The history of Bethany College shows that few things have been easy in our 173 years. From the moment we were founded in 1840, operating a distinguished small college in the Appalachian wilderness has brought challenges. Through grit and grace, however, along with dedicated faculty and staff, and the generous leadership of trustees, alumni and friends across the decades, we have built something of enduring value. Bethany is a place that has inspired and influenced generations, a small college of national distinction.
Although the outlook for the College is very bright, as we look ahead, we must, nevertheless, be watchful of the trends that are impacting all small private colleges. These include not only the familiar economic and social forces that affect us, but also—following the recent election—political ones, as well.
A recent post-election webinar, sponsored by the American Council on Education (ACE), offered some insights, from a legislative standpoint, on what the future may hold for Bethany and our peer institutions.
According to Terry Hartle, ACE’s senior vice president for government and public affairs, the November 6 election, while largely preserving the political status quo, reminds us of the exposure of higher education to certain national issues. These include the “fiscal cliff” mix of automatic budget cuts (or sequestration), expiring tax cuts, and the federal debt ceiling; preservation of Pell Grants (currently exempted from federal budget sequestration); student loan interest rates (scheduled to double as of July 1, 2013); funding for scientific research (not exempt from sequestration); and Higher Education Act reauthorization.
Generally for private colleges like Bethany, some issues have minimal impact; because we are not a research institution, for example, cuts in funding for scientific investigation are not very hurtful. For our prospective students and their families, however, any future erosion of Pell Grants, the scheduled increases in student-loan interest rates and the ever-present risk of falling back into economic recession all portend risk and uncertainty.
During the recent recession, many private colleges, including Bethany, had to work especially hard to hit enrollment targets for their incoming freshman classes. That was because budget-minded families, though they may have wanted to send their children to college, weighed their options carefully before committing to enrollment. Although Bethany offers more than $9 million annually in institutionally funded financial aid (mostly through scholarships), perception is reality in the minds of consumers. If they don’t perceive they can afford a college education, they may choose not to commit to it.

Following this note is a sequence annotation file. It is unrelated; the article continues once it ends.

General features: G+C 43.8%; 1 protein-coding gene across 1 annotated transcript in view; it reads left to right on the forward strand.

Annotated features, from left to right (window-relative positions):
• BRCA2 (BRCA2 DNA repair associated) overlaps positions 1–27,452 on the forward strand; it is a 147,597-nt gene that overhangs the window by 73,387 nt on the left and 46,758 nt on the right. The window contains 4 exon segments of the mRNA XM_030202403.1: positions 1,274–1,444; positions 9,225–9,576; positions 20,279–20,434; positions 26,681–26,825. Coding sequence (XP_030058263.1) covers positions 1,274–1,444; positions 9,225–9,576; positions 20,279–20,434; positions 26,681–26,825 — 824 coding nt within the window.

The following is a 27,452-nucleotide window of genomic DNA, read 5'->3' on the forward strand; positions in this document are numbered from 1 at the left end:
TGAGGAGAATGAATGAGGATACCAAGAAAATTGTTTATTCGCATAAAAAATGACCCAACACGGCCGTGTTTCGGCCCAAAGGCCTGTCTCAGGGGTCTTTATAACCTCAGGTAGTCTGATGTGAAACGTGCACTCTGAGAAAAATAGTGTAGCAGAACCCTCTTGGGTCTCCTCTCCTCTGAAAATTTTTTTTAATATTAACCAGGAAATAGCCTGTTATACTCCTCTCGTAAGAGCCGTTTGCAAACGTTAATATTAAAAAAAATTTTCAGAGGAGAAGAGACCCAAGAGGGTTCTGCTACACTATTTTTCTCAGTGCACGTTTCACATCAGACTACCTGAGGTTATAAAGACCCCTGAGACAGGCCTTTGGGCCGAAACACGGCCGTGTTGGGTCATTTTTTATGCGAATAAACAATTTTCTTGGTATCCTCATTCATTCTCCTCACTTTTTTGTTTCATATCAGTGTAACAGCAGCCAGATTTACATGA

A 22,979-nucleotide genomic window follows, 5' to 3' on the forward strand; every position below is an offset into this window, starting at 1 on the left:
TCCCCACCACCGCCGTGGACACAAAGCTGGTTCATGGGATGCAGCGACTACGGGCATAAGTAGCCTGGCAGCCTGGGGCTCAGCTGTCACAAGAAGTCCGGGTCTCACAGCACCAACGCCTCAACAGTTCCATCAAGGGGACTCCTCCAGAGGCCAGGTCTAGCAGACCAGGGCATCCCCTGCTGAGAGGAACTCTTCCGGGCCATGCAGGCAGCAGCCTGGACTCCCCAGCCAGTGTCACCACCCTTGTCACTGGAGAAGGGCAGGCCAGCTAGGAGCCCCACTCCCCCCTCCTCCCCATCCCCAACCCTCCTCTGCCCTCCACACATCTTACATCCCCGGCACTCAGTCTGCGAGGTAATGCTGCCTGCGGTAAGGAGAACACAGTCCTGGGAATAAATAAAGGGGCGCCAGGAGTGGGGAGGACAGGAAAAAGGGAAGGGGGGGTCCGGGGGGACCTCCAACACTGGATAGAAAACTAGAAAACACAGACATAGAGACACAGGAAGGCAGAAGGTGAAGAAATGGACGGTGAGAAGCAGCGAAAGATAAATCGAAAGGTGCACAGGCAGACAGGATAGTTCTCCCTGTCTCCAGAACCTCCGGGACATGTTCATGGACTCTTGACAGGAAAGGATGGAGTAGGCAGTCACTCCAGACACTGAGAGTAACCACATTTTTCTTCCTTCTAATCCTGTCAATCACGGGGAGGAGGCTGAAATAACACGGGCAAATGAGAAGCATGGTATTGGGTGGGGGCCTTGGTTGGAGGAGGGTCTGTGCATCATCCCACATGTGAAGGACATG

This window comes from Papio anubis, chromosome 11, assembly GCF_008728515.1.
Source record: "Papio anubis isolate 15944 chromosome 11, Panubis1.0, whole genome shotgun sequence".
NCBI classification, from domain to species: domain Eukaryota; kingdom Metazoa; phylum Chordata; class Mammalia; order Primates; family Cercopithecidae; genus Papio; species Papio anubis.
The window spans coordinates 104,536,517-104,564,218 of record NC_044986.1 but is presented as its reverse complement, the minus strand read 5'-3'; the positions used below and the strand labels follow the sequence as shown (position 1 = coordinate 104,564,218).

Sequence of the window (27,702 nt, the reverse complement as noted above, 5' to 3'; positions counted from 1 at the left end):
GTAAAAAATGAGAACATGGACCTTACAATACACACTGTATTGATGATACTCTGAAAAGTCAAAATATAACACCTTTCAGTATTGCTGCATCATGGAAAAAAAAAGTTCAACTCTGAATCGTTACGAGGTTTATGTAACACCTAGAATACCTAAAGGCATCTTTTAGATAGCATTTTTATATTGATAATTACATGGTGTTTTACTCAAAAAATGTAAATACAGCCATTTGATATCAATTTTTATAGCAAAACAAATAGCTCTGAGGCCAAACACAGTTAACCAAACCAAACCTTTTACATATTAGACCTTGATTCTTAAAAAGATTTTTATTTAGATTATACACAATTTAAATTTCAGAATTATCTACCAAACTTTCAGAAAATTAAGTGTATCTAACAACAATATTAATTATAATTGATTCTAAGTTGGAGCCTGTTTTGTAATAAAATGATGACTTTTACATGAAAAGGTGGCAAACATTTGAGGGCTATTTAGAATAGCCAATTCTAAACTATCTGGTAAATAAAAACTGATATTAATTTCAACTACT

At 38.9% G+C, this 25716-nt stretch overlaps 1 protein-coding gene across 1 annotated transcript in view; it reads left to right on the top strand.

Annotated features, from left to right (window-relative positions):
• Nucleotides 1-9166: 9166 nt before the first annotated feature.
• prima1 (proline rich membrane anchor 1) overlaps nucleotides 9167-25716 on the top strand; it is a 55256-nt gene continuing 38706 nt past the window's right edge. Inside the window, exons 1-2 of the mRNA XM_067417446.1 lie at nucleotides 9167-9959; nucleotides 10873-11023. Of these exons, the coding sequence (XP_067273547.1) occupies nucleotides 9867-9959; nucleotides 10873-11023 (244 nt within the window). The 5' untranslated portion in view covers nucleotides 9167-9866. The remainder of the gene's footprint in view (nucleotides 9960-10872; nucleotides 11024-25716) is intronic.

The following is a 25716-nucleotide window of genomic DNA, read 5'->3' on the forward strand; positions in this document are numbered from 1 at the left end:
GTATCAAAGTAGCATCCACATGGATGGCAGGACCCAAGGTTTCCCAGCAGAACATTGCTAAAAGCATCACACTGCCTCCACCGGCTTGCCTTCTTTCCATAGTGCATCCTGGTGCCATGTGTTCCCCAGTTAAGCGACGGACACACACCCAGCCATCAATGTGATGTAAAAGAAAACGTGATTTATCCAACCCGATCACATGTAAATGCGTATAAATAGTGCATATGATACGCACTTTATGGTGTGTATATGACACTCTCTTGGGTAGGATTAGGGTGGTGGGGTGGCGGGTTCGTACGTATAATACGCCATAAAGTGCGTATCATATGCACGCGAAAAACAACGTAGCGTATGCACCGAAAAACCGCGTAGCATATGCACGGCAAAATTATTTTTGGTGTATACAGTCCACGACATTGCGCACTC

The good news is that in recent years, Bethany has increased enrollment, as well as retention, of students. We’re attracting academically well-prepared and motivated young scholars who find that our traditional liberal arts programs are the best preparation for the multiple career and life changes they will undoubtedly experience once they graduate. The strength of our national academic reputation, coupled with Bethany’s traditional emphasis on personal mentoring, internships and career development, will continue to recommend us to some of America’s best and brightest future Bethanians.
But our small college among the wilderness is not, so to speak, out of the woods. Competition from online and for-profit educational providers, to name just two challenges to our market share, is increasingly a force to be reckoned with. As my colleague Marylouise Fennell and I wrote recently in a forthcoming column for Enrollment Manager, the digital revolution is impacting how traditional colleges view acceptance of transfer credits. With the availability of low-cost, virtual-classroom options, we stated in the article, “a growing number of students will seek the cost-effective, convenient and expeditious virtual community to enhance their educational experience.”
So Bethany must keep alert not only to these challenges but also to the opportunities that our historic mission and formats of learning offer. We will always remain a viable choice to those seeking a residential, personalized and intellectually invigorating and interactive educational experience. Although our marketing must keep pace with students’ technological proficiency, and our residence and campus-life options must meet, or exceed, students’ expectations, our fundamental reason for being is sound, attractive and worthwhile.
Still, as I said before, few things are easy—not only at Bethany but also in much of private higher education today. Perhaps as our founder Alexander Campbell knew so well, the decisions we make to overcome obstacles and produce the thoughtful leaders that America needs are what continue to recommend us across the ages as a great institution. We have always managed to survive and, more importantly, to flourish.
As we enter the new year of 2013, our 174th as Bethany College, let me thank all of you for your support of our success in these remarkable times, and offer my wishes for the happiest of new years to you and yours.